Fall TV is set to kick off in days, and we’ve got exclusive looks at two returning series. HAVEN starts season three on SyFy and the cast talks about why this is the biggest yet. And the red hot SONS OF ANARCHY roars back to FX, but after that explosive season last year, where can they go from here? Will anybody get out alive? Ron Perlman, Katey Sagal and the rest of the cast weigh in.
My Twitter feed informed me today that my current obsession, the music video to “Gangnam Style” by Korean pop singer Psy, has passed 100 million hits on YouTube. The cool kids love it. The masses love it.
So I was taken aback when a friend of mine went on a Facebook rant complaining about it. He’s Korean-American, and he not only hated the video, but everyone who liked it. If I’m understanding him correctly, he thought it was over-produced, hook-heavy, and reflected badly on the Korean music scene.
I felt as if I was being inadvertently racist. The things he slammed were the things I loved. Too many cuts? Impossible. Ridiculous imagery? That’s my favorite part. I have no idea what they’re saying, but I love the way they’re saying it.
Also, I love the guy in the yellow suit.
Is my affection for this video a sign of racism? In my experience, the easiest way to spot a racist is to listen for the phrase “I am not a racist.” I’m not going to fall into that trap. And I’ve had an interest in Asian culture at least since college, when a class in Chinese Literature in translation introduced me to a new way of thinking and a new way to see the world.
I’ve loved Japanese comics since before they were cool (or at least, the beginning of when they were cool). They displayed a depth and breadth of subject matter and passion that was missing from American comics at the time, whether focusing on politics, adventure or cats.
Still, I’m not very knowledgeable about Korea. And it’s certainly racist to lump together all Asian societies as if they are the same.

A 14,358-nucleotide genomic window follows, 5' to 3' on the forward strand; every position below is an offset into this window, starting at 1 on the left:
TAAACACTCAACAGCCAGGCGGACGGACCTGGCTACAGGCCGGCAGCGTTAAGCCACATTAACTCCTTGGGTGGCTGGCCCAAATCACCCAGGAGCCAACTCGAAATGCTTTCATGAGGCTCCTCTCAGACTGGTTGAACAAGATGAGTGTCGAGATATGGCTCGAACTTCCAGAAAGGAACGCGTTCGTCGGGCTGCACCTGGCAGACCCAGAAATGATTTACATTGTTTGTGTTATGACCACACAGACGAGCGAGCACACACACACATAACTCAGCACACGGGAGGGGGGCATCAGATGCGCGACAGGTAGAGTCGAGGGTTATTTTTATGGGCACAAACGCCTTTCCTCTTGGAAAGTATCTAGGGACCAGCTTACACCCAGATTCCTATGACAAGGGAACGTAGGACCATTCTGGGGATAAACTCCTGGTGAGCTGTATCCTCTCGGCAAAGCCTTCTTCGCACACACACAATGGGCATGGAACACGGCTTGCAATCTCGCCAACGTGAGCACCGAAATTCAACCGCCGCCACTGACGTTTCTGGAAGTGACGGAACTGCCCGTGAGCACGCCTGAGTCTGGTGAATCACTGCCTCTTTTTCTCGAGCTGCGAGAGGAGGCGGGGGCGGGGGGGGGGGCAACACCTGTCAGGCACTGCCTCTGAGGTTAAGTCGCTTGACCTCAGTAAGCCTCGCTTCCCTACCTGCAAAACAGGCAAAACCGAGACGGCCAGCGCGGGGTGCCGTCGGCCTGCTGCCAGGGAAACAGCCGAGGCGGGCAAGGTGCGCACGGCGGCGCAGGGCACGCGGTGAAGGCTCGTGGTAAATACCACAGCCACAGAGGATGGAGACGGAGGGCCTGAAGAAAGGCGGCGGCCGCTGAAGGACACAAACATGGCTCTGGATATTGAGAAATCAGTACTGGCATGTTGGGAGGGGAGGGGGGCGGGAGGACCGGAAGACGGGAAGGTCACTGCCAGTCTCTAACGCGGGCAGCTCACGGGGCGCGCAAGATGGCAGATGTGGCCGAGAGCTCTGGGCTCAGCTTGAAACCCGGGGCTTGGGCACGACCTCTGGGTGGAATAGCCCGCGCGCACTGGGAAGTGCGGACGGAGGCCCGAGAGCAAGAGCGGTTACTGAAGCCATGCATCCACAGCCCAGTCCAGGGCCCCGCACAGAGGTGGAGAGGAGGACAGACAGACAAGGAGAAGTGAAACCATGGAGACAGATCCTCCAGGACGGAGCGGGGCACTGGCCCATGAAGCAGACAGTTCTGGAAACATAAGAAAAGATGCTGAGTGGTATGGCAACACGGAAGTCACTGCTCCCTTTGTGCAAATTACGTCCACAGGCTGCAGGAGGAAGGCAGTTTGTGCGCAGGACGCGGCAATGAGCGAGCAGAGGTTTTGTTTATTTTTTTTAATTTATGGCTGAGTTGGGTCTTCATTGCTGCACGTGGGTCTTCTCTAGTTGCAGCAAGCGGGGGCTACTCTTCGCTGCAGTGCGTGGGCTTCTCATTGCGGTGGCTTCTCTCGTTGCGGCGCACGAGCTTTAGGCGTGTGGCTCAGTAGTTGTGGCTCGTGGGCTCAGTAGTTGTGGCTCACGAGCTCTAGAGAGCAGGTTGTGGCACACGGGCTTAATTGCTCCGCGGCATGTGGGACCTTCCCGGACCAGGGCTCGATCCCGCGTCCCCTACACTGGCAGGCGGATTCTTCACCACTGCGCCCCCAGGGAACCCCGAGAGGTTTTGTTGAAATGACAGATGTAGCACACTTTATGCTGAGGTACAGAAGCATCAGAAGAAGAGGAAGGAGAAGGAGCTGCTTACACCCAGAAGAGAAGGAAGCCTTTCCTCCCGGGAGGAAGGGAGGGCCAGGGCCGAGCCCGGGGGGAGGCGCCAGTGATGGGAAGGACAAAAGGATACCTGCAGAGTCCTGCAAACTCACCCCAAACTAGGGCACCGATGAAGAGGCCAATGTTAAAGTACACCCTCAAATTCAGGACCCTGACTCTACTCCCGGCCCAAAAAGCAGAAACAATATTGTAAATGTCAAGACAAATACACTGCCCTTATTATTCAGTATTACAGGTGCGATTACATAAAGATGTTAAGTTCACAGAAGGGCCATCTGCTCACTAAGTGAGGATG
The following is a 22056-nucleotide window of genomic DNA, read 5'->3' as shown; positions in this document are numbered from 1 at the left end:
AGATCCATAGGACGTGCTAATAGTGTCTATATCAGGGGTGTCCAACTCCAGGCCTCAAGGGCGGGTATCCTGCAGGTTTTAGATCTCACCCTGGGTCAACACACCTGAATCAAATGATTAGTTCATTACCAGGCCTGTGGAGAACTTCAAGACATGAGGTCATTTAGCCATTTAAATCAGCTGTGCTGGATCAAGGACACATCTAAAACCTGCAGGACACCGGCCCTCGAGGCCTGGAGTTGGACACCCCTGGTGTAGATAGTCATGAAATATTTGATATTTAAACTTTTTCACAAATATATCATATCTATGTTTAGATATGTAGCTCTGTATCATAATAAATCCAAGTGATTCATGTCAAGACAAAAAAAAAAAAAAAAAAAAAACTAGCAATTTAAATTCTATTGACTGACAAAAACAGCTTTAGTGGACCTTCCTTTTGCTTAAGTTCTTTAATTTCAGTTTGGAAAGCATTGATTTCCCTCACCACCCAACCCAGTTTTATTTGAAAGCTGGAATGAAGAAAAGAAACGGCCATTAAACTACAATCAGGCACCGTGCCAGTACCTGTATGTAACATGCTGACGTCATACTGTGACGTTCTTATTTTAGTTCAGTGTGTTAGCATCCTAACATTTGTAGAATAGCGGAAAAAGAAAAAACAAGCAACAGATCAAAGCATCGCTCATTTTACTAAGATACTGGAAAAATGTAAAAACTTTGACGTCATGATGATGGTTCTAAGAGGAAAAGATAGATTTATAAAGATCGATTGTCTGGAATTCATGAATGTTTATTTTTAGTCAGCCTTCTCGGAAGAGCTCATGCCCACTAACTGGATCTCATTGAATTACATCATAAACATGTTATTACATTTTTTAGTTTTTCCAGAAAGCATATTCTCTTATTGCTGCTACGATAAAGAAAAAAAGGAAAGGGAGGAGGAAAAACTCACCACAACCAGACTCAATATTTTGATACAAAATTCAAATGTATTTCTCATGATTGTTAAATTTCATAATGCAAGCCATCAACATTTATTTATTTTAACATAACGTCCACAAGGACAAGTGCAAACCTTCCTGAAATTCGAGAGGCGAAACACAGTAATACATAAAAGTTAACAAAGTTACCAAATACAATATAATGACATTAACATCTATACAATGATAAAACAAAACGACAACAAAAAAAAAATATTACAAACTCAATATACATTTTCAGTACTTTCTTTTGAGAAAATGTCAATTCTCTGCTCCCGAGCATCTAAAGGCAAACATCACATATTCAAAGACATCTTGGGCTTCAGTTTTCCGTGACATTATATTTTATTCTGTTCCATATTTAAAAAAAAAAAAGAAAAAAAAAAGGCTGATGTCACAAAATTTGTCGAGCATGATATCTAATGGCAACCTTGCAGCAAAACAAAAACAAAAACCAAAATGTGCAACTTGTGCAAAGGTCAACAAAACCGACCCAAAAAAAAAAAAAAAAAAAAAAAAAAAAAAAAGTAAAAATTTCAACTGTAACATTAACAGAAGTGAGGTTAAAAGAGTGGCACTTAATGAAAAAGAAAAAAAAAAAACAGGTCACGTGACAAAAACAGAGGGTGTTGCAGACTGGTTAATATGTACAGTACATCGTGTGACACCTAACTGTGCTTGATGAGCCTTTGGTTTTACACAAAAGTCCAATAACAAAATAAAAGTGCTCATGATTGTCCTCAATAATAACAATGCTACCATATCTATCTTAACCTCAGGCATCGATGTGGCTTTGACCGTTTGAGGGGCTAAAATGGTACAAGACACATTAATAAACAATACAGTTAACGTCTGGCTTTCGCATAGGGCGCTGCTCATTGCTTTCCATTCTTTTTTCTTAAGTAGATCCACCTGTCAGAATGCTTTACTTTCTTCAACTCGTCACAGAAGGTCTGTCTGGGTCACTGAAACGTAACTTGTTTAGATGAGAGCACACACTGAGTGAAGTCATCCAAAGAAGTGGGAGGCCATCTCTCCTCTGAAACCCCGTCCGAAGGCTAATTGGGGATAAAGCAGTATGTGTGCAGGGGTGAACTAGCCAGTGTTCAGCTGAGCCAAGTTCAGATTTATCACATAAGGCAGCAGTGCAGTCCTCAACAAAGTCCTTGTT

I’ve struggled with this conundrum before. In the 1990s, the film Bamboozled made me question whether my love of tap dancing was racist. I remember talking to Dwayne McDuffie about it, and he said, “I think Spike Lee likes tap dancing, too.”
Does that let me off the hook?
If you think I’m being too politically correct, consider how it must feel to be on the receiving end. I had that experience when I saw the fantastic French animated film, The Triplets of Belleville. There is a part of the film when the main characters get to the United States, and everyone here is incredibly obese. I wanted to raise my hand and say “We’re not all like that.”
I imagine that my friend feels the same way when he watches Psy. I wouldn’t enjoy it if all of American pop music was judged by Taylor Swift. And I don’t even hate Taylor Swift.
It would help if there was, generally, more diversity in our popular culture. If straight white male was not the default assumption, the exceptions to straight white male wouldn’t be startling. And the people who make these assumptions know they have a problem.
Those of us in comics are among the worst offenders. It’s still front-page news when a flagship character is African-American.
Let’s work together to fix this. But first, I have to work on my pony moves.
This past weekend, DOCTOR WHO got off to an amazing start. Now we sit down with Show Runner Steven Moffat to talk about the thrill ride that lies ahead over the next few weeks. Plus more with NBC’s GUYS WITH KIDS, and Ellen Barkin talks about censorship and her new series, THE NEW NORMAL. Oh yeah – like the BBC’s SHERLOCK? Are you ready for a manga version?
Back in March, I was asked to put together video clips for this year’s Hugo Awards ceremony, which took place during Worldcon in Chicago on Sunday. Simple assignment— find short clips of the nominated works to introduce them to the audience.
Well, it didn’t quite happen that smoothly. As you may have heard by now, in the middle of the Hugo Awards ceremony at Worldcon, with thousands of people tuned into via video streaming service Ustream, from the people in the overflow room at the convention to people viewing it live at DragonCon to people all over the world, the feed cut off just as Neil Gaiman was giving his acceptance speech for his Doctor Who script, “The Doctor’s Wife”, replaced with the words, “Worldcon banned due to copyright infringement.”
Here’s the video in question, the clip reel for Best Dramatic Presentation, Short Form:
Do you see anything in there that violates Fair Use? Of course not. But then, you’re not an automated copyright violation monitoring service, which is what UStream is blaming the problem on. (You’ll note that this video is currently hosted on YouTube, and they don’t seem to be having any problems with it.) I happen to strongly disagree: this service worked almost exactly as UStream intended it to, with the exception that they couldn’t do anything when it was discovered that, whoopsie! The automated service has no intelligence and no off switch, and we’ve just pissed off people with millions of twitter followers. I also note that UStream has been taking down comments on their own site, which of course has not stopped people from commenting on Slashdot, TechCrunch, io9, and CNN stories.